Don’t forget you can buy many of our complete products via Etsy.

 

LMG25: Build 2

Cold War, Custom builds, Inter-War (1918-1939), LMG25, Machine-Guns, Weapons, WWII

At the end of the last post, I had most of the large components roughed out for the LMG25. However the cooling ports in the barrel jacket are a little rough at the ends.

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So I welded the outsides edges, so I could grind them down and round out the ends.

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Next I welded up the ejection port.

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And the rear sling swivel, attached to the mount.

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The bipod was an interesting challenge. In order to go from the stowage to the deployed position the lugs all have to rotate, so a little tweaking was needed to make everything move freely.

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The end result is a pretty stable bipod with good movement, allowing the operator to sweep over an arc of fire.

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The dry assembly of the rear sight and ejection port. From this I learned that the ejection port needed a little trimming off the bottom to sit tidily. I also decided to chamfer the edges of the rear sight base to get a deep penetration for the weld.

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The foresight has been 3D printed, it screws into place on the barrel jacket.

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It sits just ahead of the bipod.

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The back-cap is also printed, I may replace this with a cast aluminium version now I have a working kiln.

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Most of the remainder of the work is now detail parts such as the rear sight unit, operating handle and the attachment for the back-cap. 

If you have a thing for obscure Swiss Light Machine-Guns then you can check out the pre-build piece here.

If you enjoyed this content join us over on Facebook and check out our Etsy store. If you have an idea for a custom build of your own get in touch on enquiries.vintageairsoft@gmail.com.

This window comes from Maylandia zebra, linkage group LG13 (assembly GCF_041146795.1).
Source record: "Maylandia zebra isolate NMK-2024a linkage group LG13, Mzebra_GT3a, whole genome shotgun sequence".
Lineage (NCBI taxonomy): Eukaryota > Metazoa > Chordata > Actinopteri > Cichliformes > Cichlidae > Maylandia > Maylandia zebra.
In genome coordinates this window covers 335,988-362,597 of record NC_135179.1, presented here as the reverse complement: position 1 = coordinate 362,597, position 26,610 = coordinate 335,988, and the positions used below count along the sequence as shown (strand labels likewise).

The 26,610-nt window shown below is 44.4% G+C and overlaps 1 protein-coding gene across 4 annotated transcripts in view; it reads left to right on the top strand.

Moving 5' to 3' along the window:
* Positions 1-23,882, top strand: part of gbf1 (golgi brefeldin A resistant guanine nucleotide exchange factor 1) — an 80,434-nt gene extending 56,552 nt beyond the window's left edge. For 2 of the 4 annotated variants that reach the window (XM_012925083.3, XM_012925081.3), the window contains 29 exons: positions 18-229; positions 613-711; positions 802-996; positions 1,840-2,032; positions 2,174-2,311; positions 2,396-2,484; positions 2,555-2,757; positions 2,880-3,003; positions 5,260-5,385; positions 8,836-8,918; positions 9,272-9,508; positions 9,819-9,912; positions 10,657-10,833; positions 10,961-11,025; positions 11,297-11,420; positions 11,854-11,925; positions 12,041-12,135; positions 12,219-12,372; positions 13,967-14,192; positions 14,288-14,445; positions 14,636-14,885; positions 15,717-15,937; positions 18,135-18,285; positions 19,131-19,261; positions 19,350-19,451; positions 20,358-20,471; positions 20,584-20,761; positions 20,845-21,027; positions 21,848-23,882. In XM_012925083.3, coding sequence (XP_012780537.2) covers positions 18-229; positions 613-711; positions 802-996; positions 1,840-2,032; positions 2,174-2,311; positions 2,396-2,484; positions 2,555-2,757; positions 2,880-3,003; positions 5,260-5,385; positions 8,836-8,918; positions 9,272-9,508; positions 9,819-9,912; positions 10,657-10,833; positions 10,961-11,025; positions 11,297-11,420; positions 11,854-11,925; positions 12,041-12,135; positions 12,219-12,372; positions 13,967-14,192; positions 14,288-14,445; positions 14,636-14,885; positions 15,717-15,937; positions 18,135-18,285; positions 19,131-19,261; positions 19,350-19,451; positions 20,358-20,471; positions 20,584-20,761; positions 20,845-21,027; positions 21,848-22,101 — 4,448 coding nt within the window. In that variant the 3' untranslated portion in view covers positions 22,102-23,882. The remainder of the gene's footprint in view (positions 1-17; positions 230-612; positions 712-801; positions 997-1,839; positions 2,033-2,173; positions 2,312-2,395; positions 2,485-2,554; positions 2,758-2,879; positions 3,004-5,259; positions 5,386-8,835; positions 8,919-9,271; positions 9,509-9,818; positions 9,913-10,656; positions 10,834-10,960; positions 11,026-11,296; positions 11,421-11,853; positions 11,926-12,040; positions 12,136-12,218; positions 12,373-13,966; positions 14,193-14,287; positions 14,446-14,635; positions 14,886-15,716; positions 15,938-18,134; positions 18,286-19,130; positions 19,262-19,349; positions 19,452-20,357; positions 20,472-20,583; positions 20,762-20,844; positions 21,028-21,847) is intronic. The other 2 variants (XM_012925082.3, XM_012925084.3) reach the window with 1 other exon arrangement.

Kar98k: Introduction

Cold War, K98k, Rifles, Weapons, WWII

After the Great War, the Treaty of Versailles (TofV) put strict limits on the number of weapons, ships and small arms. Germany, like all the major powers, had learned that short rifles were every bit as good as a long rifle for any realistic infantry use and frankly better in any situation other than firing in ranks.

As a result, they disposed of a lot of their G98 long rifles, keeping hold of far more Karibiner 98az models, though producing the so-called K98b (which was basically a G98 with a tangent rear sight and turn-down bolt) during the Weimar years. How many ‘b’s were produced is uncertain, but they don’t feature in pictures of the period.

During the inter-war years, levels of tolerance to the TofV fluctuated, with many civilian hunters and paramilitaries reluctant to give up their beloved weapons. As a result many were hidden, coming out of the woodwork to fight street battles between Communist and Fascist militias, the militias and the government and eventually into service with some government units.

K98k, with laminate stock.

In 1934, the German Army ordered a new design of rifle. The reasons of this are not entirely obvious, but given the timing one could conclude that it is related to: the re-armament of Germany and therefore standardisation on one rifle for all to simplify production and logistics. It would also allow for the removal of the G98/K98b from regular service and finally push those pesky long rifles to the reserves.

 

With this short rifle as standard, the Germans also standardised on the new s. S Patronen (previously used for machine guns) which produced less muzzle flash in the shorter barrels.

 

Early K98ks were blued, with walnut stocks, though changes were made to this as it went through its service life. Over time, laminate stocks were introduced, which were cheaper and required less processing time for the timber. Oak was used as a stand-in from 1943. Parkerisation was used to finish the metalwork on later models, making for a much hardier finish than traditional bluing.

The K98k is one of history’s iconic sniper weapons. Many were equipped with the ZF39 scope (pictured) and these were preferred by ‘true’ snipers.

Most famously, the K98k was the standard German rifle of WWII, but it was also used by Sweden and captured units by the USSR to fill gaps in their own equipment.

Later in the war the ZF41 scope was also issued. This clipped onto a mounting next to the tangent sight and could be removed quite easily. At 1.5x magnification it was unpopular with snipers and had a fairly poor field of view but it did allow sharpshooters to perform something of a Designated Marksman role as it would be called in modern parlance.

Post-war, it saw service with the Viet-Minh/Viet-Cong (Soviet captures sent as war aid), Korea, France, West Germany, Norway and Yugoslavia, all with their own local modifications. They also saw action in Palestine, where they were used against Arabs and British forces. Even in the latest Iraq War and following insurgency they were being used against Coalition Forces.

Participants of the Haganah revolt against British control of Palestine carry K98ks and a Sten MKII.

This really is just to scratch the surface. The K98k and its Mauser brethren went everywhere and did everything, much like its sister bolt-actions of the era well outlasting standard military use to serve in specialist roles even up to today with some armed forces. This is not to even mention civilian use.

 

Vintage Airsoft is currently working on a VSR-based K98k and will be posting the build to the blog as it progresses.

 

You can find more information on the K98 through these links:

Weimar rifle markings

Overview/test of a repro ZF41

Very late WWII Volksturm K98-based rifle

Norwegian Mauser

Israeli 7.62 Mauser